Study

Testing solutions in grass-dominated landscapes: a review of current research

  • Published source details Buckingham D.L., Atkinson P.W. & Rook A.J. (2004) Testing solutions in grass-dominated landscapes: a review of current research. Ibis, 146, 2-163.

Actions

This study is summarised as evidence for the following.

Action Category

Leave uncut rye grass in silage fields for birds

Action Link
Bird Conservation

Leave uncut strips of rye grass on silage fields

Action Link
Farmland Conservation

Reduce grazing intensity on grassland (including seasonal removal of livestock)

Action Link
Farmland Conservation

Plant wild bird seed or cover mixture

Action Link
Bird Conservation

Plant wild bird seed or cover mixture

Action Link
Farmland Conservation
  1. Leave uncut rye grass in silage fields for birds

    A review of experiments on the effects of agri-environment measures on livestock farms in the UK (Buckingham et al. 2004) found that leaving rye grass silage uncut was shown to benefit seed-eating birds in winter in one experiment. No reference was given in the review for these results. The birds were only found in any numbers on plots left unmown, and were more abundant on plots left ungrazed rather than being grazed from September. Yellowhammers Emberiza citrinella and reed buntings Emberiza schoeniclus reached densities of 132 and 52 birds/ha respectively on unmown, ungrazed plots.

     

  2. Leave uncut strips of rye grass on silage fields

    A 2004 review of experiments on the effects of agri-environment measures on livestock farms in the UK (Buckingham et al. 2004) found that leaving perennial rye grass Lolium perenne silage uncut was shown to benefit seed-eating birds in winter in one experiment. No reference was given in the review for these results. The birds were only found in any numbers on plots left unmown, and were more abundant on plots left ungrazed than plots grazed from September. Yellowhammer Emberiza citrinella and reed bunting E. schoeniclus reached densities of 132 and 52 birds/ha respectively on unmown, ungrazed plots.

     

  3. Reduce grazing intensity on grassland (including seasonal removal of livestock)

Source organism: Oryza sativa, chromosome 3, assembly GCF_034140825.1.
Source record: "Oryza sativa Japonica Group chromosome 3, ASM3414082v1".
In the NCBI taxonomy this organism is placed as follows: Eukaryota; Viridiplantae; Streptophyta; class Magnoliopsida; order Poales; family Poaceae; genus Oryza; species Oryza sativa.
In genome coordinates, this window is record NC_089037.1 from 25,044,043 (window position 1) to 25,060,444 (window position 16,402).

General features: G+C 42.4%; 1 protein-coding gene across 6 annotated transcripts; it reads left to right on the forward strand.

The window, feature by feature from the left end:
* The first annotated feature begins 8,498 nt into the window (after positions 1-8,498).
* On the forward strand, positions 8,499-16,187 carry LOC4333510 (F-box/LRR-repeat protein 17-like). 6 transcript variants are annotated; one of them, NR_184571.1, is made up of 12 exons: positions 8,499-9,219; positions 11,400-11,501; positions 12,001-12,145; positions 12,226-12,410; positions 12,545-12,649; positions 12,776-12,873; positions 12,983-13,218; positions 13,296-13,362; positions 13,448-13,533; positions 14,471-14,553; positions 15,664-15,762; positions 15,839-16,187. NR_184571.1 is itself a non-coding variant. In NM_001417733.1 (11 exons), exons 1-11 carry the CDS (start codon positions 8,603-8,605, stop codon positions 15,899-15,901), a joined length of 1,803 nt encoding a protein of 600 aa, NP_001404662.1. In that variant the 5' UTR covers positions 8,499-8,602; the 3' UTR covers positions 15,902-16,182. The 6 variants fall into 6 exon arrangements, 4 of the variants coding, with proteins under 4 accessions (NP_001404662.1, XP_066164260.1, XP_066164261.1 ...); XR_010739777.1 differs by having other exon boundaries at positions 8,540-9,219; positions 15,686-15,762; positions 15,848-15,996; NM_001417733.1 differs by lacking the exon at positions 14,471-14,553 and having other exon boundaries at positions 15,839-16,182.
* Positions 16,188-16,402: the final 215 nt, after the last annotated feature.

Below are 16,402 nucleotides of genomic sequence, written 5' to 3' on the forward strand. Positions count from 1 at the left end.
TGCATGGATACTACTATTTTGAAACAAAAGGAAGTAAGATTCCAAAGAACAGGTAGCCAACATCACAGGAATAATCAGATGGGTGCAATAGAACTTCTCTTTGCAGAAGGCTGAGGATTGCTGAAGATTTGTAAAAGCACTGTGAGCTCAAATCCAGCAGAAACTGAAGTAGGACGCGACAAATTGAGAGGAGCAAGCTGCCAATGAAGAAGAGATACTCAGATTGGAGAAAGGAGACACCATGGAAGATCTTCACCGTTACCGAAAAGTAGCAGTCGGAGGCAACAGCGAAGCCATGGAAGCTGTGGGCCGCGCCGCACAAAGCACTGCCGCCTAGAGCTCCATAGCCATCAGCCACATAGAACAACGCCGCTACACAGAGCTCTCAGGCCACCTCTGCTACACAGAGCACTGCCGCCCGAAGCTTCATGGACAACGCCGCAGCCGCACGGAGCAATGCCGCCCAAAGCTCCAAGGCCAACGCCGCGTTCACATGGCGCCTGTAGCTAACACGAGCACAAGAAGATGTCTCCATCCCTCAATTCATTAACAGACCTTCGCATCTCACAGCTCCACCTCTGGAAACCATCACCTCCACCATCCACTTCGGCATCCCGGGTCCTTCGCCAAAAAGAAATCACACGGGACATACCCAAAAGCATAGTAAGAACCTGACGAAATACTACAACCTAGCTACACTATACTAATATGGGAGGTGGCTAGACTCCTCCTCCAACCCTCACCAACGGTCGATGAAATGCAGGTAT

A 2004 review of experiments on the effects of agri-environment measures on livestock farms in the UK (Buckingham et al. 2004) found one randomized, replicated trial in Scotland showing that grass field headlands left ungrazed in summer had more insects in groups known to be food for game birds (true bugs (Heteroptera), butterflies and moths (Lepidoptera) and sawflies (Symphyta)) than grazed plots (this study also reported in (Haysom et al. 2000)). Another experiment (no reference given in the review) showed seed-eating birds were more abundant in winter on uncut silage plots left ungrazed than on plots grazed from September. Two other experiments examined effects of reduced grazing intensity, but bird numbers using experimental plots were probably too low for analysis. The review assessed results from seven experiments (some incomplete at the time of the review) in the UK and Europe.

  4. Plant wild bird seed or cover mixture

    A review of experiments on the effects of agri-environment measures on livestock farms in the UK (Buckingham et al. 2004) found that in one experiment in southwest England (the PEBIL project, also reported in (Defra 2003), birds preferred grass margins sown with plants providing seed food and cover over plots of grassland subject to various managements. The review assessed results from seven experiments (some incomplete at the time of the review) in Europe.

     

  5. Plant wild bird seed or cover mixture

    A 2004 review of experiments on the effects of agri-environment measures on livestock farms in the UK (Buckingham et al. 2004) found that in one experiment in southwest England (the Potential to Enhance Biodiversity in Intensive Livestock farms (PEBIL) project, also reported in (Defra 2007)), birds preferred grass margins sown with plants providing seed food and cover, over plots of grassland subject to various management treatments. The review assessed results from seven experiments (some incomplete at the time of the review) in the UK and Europe.

     

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